Guam & Palau, Micronesia
Rocking the Rock Islands

Photos and text by Mike Southard

Note: There are short video links throughout this report.
You will need the latest version of Quicktime to view these.

The world has gotten small, and when you are searching for a new location that offers great diving, along with atmosphere and amenities to keep a non-diving family happy, it's even smaller. So when I challenged my favorite travel agent, Jim Harlan with Uncommon Adventures, to find us such a rare location, he had to do a bit of head scratching, particularly since we had already visited nearly all the Caribbean locations that fit the bill, and had previously taken a trip to the hands-down winner for diver/non-diver travel, Fiji. We considered Wakitobi, in Indonesia, but that was vetoed by the family (they hold a permanent majority in our household) because of the possible risk transiting Bali, so the next choice offered was Palau.

With a little research I determined that Palau would certainly fill the "superb diving" requirement, and since a good beach is non-negotiable with the ladies, there was really only one choice for lodging, the Palau Pacific Resort.

With the main destination chosen, now it was time to build a trip. At present, Continental airlines hold the keys to Palau travel, and although there are a few variants, the route to Palau primarily goes through Tokyo and Guam, and the route home goes through Guam and Honolulu. Having in the past squinted through severe jet lag for the first few days at distant destinations, I now make an effort to incorporate a stop-off on the front end of the trip to reset the body clock. From Washington DC we stopped at Houston, Tokyo, and Guam. Tokyo was an intriguing stop-off possibility, but we had stretched the wallet pretty thin to fund this trip and it just wouldn't stand a stopover in one of the most expensive places on the planet. Plus, there are not much in the way of diving opportunities for warm water wimps there.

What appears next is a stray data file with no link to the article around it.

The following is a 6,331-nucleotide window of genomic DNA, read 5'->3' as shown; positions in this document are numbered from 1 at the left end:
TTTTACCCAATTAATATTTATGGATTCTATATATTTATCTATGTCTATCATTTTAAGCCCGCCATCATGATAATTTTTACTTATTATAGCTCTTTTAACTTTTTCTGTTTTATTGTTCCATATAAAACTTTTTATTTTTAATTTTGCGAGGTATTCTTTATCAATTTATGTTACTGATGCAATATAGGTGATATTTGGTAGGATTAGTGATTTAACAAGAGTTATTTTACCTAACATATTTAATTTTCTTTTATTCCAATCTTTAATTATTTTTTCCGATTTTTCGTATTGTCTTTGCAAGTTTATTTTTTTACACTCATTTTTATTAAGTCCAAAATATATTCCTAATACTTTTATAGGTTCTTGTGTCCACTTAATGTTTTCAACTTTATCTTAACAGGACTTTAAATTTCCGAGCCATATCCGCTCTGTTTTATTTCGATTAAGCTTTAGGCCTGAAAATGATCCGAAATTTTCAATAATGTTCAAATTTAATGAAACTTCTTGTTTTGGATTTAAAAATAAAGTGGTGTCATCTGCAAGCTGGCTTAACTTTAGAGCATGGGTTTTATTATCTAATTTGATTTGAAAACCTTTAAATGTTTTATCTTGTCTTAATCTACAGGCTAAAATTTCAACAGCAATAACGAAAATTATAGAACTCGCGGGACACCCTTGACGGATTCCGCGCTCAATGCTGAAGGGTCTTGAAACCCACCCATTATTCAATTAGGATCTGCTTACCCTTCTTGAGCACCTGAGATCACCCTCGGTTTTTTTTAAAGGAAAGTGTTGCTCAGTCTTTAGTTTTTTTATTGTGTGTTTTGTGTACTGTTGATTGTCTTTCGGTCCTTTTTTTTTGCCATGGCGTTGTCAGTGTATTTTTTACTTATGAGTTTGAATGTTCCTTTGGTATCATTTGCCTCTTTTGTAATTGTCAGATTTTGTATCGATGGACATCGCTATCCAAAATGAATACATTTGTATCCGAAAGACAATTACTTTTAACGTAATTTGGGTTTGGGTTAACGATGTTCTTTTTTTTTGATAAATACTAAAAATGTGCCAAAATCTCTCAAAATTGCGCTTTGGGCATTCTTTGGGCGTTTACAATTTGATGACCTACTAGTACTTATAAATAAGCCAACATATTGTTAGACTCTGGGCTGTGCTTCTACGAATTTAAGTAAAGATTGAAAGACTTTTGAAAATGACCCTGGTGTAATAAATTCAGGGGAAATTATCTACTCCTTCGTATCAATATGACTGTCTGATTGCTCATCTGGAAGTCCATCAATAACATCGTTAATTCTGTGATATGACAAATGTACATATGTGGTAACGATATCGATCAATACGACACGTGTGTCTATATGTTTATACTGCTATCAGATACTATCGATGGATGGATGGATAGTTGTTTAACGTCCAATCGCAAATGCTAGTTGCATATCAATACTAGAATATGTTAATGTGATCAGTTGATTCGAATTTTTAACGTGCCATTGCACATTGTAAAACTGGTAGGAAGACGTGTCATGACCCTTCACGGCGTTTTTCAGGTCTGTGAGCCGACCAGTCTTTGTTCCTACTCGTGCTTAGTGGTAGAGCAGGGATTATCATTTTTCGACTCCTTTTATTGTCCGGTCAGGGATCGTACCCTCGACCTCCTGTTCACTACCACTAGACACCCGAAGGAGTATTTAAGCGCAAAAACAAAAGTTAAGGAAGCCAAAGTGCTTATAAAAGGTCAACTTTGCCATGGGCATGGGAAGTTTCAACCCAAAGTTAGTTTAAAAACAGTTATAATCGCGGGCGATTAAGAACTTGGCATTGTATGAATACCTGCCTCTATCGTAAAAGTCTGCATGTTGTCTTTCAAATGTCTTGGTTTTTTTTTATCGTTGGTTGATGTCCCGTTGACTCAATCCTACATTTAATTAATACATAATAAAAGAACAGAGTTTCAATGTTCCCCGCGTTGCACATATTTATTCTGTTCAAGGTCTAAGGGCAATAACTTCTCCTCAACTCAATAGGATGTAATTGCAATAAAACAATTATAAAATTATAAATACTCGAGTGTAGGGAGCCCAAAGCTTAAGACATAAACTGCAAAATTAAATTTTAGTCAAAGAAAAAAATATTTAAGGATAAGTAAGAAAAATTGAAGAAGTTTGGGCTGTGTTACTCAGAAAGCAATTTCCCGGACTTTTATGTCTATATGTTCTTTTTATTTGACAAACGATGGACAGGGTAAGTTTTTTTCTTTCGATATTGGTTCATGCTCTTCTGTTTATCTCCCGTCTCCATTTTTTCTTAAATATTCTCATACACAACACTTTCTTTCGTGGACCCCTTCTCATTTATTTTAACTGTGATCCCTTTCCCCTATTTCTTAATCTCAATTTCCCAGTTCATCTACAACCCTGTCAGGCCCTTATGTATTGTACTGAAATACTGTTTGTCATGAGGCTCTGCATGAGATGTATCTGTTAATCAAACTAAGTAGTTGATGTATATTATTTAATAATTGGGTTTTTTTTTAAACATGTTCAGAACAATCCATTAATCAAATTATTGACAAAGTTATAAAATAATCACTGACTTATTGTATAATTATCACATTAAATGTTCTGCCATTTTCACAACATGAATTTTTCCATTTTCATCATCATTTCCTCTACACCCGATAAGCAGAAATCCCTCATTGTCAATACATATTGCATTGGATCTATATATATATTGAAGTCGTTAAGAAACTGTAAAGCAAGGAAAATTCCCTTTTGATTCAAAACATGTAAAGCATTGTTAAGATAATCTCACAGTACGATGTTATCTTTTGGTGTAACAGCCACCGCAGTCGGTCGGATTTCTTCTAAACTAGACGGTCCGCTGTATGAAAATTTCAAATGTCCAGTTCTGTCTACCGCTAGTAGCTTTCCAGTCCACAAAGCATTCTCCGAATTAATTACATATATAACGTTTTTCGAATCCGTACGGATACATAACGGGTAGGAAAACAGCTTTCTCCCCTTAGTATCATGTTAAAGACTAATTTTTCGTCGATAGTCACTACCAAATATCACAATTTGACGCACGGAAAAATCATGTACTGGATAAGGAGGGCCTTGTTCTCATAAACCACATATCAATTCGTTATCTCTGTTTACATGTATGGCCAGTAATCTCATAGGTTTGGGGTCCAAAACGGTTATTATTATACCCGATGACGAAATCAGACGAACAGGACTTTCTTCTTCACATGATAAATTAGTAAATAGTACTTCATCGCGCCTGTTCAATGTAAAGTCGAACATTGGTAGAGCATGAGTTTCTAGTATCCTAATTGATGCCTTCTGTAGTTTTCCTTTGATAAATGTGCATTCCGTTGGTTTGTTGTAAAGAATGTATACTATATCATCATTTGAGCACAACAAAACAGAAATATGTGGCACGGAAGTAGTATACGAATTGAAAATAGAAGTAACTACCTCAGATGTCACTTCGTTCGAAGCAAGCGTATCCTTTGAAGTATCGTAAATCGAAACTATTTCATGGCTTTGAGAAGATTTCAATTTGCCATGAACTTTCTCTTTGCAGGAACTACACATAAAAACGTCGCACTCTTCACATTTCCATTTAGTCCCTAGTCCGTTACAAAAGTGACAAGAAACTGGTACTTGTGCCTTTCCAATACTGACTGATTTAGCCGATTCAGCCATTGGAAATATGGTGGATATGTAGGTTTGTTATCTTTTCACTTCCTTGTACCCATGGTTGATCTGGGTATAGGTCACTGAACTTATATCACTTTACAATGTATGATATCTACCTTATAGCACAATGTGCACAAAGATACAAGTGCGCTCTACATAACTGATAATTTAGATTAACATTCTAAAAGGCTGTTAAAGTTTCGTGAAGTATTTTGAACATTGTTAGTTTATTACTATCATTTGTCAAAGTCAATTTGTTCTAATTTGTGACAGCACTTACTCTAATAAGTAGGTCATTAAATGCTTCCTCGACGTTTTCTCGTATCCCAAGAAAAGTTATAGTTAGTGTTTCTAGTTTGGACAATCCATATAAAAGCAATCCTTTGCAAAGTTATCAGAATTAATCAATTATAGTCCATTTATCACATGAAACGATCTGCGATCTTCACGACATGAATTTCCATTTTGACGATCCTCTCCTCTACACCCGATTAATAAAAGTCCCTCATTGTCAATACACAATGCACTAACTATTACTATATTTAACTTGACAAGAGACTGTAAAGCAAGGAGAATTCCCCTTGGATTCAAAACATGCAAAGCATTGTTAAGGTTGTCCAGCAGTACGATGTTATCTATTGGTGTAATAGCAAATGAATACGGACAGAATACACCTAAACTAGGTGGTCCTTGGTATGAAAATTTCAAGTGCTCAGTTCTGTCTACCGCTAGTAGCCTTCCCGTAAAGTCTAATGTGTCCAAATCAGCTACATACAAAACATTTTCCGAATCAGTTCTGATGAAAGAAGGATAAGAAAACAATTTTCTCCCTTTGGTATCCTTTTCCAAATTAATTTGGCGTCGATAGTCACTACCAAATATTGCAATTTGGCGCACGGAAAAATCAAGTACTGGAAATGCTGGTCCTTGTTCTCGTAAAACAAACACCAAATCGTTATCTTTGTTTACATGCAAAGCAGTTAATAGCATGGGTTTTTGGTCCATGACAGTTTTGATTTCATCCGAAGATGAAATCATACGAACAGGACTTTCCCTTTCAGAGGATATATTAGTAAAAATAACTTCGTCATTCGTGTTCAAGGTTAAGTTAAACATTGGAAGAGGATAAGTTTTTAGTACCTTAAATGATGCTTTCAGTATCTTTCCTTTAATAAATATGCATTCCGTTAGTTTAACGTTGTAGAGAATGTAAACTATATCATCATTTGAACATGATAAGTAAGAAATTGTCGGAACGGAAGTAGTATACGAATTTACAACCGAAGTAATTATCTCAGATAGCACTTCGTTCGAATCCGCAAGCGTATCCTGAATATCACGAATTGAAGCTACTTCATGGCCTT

I knew nothing about Guam, so it was time to hit the books. Guam looked immediately promising. Good hotels, safe, nice beaches, and on top of that an American territory. And, what do you know, a thriving but little known diving scene. So we booked 5 nights in Guam and shortly afterward I hit the jackpot for local knowledge of the diving, in the person of Chris Bangs, an experienced underwater photographer who just happened to live on Guam and is a manager of the Micronesia Divers Association. Chris posts on a couple message boards and some friendly folks on the boards got us connected. He bent over backward to help me plan the diving (and eating) portion of our trip and I am most grateful to him.

I don't have much experience with Continental Airlines, but I must say our flights were relatively painless and the customer service was far above normal. We were able to book bulkhead seats on all three of the very long legs by calling 24 hours before the departure of our first leg, and all my phone experiences with them were pleasant. They also let our slightly overweight bags slide, which was another big plus. Our brief layover in Tokyo was interesting, particularly visiting the shops in Narita airport. We were able to lay in a vacation supply of Salted Squid Guts, and the toilets had a remote control bottom cleaning feature that has leapfrogged our current toilet technology to the point that I doubt we will ever catch up. More on that later.